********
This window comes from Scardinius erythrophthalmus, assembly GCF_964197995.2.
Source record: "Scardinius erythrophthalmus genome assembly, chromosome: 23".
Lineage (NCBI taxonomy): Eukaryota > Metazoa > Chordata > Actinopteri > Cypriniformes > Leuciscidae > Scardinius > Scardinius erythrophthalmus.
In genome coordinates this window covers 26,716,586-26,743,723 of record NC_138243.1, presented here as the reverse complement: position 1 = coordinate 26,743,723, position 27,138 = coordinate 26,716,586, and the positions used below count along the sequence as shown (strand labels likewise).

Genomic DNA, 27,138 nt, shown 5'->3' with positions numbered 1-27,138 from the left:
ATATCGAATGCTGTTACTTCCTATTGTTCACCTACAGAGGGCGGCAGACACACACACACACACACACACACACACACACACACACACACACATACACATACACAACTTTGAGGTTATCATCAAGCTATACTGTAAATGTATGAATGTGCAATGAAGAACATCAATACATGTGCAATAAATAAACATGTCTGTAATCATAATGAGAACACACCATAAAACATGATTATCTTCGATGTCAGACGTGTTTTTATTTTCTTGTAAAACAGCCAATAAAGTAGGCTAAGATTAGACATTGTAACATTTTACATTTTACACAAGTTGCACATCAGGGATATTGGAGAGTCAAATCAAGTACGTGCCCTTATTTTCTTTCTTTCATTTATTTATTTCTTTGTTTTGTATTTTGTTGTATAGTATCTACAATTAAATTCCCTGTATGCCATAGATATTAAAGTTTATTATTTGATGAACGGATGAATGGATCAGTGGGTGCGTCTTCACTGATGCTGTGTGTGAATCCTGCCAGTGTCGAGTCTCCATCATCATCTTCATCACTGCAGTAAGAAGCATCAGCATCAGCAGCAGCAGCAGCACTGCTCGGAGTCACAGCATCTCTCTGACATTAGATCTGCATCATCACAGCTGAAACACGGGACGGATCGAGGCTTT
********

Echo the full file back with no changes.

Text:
This window comes from Scardinius erythrophthalmus, assembly GCF_964197995.2.
Source record: "Scardinius erythrophthalmus genome assembly, chromosome: 23".
Lineage (NCBI taxonomy): Eukaryota > Metazoa > Chordata > Actinopteri > Cypriniformes > Leuciscidae > Scardinius > Scardinius erythrophthalmus.
In genome coordinates this window covers 26,716,586-26,743,723 of record NC_138243.1, presented here as the reverse complement: position 1 = coordinate 26,743,723, position 27,138 = coordinate 26,716,586, and the positions used below count along the sequence as shown (strand labels likewise).

Genomic DNA, 27,138 nt, shown 5'->3' with positions numbered 1-27,138 from the left:
ATATCGAATGCTGTTACTTCCTATTGTTCACCTACAGAGGGCGGCAGACACACACACACACACACACACACACACACACACACACACACACATACACATACACAACTTTGAGGTTATCATCAAGCTATACTGTAAATGTATGAATGTGCAATGAAGAACATCAATACATGTGCAATAAATAAACATGTCTGTAATCATAATGAGAACACACCATAAAACATGATTATCTTCGATGTCAGACGTGTTTTTATTTTCTTGTAAAACAGCCAATAAAGTAGGCTAAGATTAGACATTGTAACATTTTACATTTTACACAAGTTGCACATCAGGGATATTGGAGAGTCAAATCAAGTACGTGCCCTTATTTTCTTTCTTTCATTTATTTATTTCTTTGTTTTGTATTTTGTTGTATAGTATCTACAATTAAATTCCCTGTATGCCATAGATATTAAAGTTTATTATTTGATGAACGGATGAATGGATCAGTGGGTGCGTCTTCACTGATGCTGTGTGTGAATCCTGCCAGTGTCGAGTCTCCATCATCATCTTCATCACTGCAGTAAGAAGCATCAGCATCAGCAGCAGCAGCAGCACTGCTCGGAGTCACAGCATCTCTCTGACATTAGATCTGCATCATCACAGCTGAAACACGGGACGGATCGAGGCTTT